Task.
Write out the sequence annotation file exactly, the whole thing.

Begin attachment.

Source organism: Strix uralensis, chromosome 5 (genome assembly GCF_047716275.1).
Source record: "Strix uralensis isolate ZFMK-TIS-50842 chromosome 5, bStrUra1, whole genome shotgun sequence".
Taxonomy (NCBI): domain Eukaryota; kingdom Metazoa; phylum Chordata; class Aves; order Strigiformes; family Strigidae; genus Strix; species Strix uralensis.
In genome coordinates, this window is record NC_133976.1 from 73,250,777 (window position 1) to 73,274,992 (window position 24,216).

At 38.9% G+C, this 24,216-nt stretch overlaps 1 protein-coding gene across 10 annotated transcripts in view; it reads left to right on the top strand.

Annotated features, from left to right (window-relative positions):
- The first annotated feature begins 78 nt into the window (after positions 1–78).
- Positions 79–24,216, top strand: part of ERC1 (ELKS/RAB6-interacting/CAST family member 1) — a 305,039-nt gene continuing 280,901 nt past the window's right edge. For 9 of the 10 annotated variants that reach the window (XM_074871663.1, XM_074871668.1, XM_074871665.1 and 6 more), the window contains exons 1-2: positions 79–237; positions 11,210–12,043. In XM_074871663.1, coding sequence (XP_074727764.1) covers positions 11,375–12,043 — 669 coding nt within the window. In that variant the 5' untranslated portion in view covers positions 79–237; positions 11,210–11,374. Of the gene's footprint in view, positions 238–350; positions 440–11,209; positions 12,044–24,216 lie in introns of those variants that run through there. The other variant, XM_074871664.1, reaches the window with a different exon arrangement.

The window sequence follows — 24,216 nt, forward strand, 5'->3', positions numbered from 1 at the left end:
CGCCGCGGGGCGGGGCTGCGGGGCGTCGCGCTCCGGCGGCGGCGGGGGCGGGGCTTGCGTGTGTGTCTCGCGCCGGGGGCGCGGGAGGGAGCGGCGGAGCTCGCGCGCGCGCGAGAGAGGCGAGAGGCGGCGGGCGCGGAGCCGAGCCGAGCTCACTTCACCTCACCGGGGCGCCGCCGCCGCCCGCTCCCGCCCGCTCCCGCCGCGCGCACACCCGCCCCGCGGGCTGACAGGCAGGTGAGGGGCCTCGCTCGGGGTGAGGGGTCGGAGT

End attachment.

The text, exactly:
Source organism: Strix uralensis, chromosome 5 (genome assembly GCF_047716275.1).
Source record: "Strix uralensis isolate ZFMK-TIS-50842 chromosome 5, bStrUra1, whole genome shotgun sequence".
Taxonomy (NCBI): domain Eukaryota; kingdom Metazoa; phylum Chordata; class Aves; order Strigiformes; family Strigidae; genus Strix; species Strix uralensis.
In genome coordinates, this window is record NC_133976.1 from 73,250,777 (window position 1) to 73,274,992 (window position 24,216).

At 38.9% G+C, this 24,216-nt stretch overlaps 1 protein-coding gene across 10 annotated transcripts in view; it reads left to right on the top strand.

Annotated features, from left to right (window-relative positions):
- The first annotated feature begins 78 nt into the window (after positions 1–78).
- Positions 79–24,216, top strand: part of ERC1 (ELKS/RAB6-interacting/CAST family member 1) — a 305,039-nt gene continuing 280,901 nt past the window's right edge. For 9 of the 10 annotated variants that reach the window (XM_074871663.1, XM_074871668.1, XM_074871665.1 and 6 more), the window contains exons 1-2: positions 79–237; positions 11,210–12,043. In XM_074871663.1, coding sequence (XP_074727764.1) covers positions 11,375–12,043 — 669 coding nt within the window. In that variant the 5' untranslated portion in view covers positions 79–237; positions 11,210–11,374. Of the gene's footprint in view, positions 238–350; positions 440–11,209; positions 12,044–24,216 lie in introns of those variants that run through there. The other variant, XM_074871664.1, reaches the window with a different exon arrangement.

The window sequence follows — 24,216 nt, forward strand, 5'->3', positions numbered from 1 at the left end:
CGCCGCGGGGCGGGGCTGCGGGGCGTCGCGCTCCGGCGGCGGCGGGGGCGGGGCTTGCGTGTGTGTCTCGCGCCGGGGGCGCGGGAGGGAGCGGCGGAGCTCGCGCGCGCGCGAGAGAGGCGAGAGGCGGCGGGCGCGGAGCCGAGCCGAGCTCACTTCACCTCACCGGGGCGCCGCCGCCGCCCGCTCCCGCCCGCTCCCGCCGCGCGCACACCCGCCCCGCGGGCTGACAGGCAGGTGAGGGGCCTCGCTCGGGGTGAGGGGTCGGAGT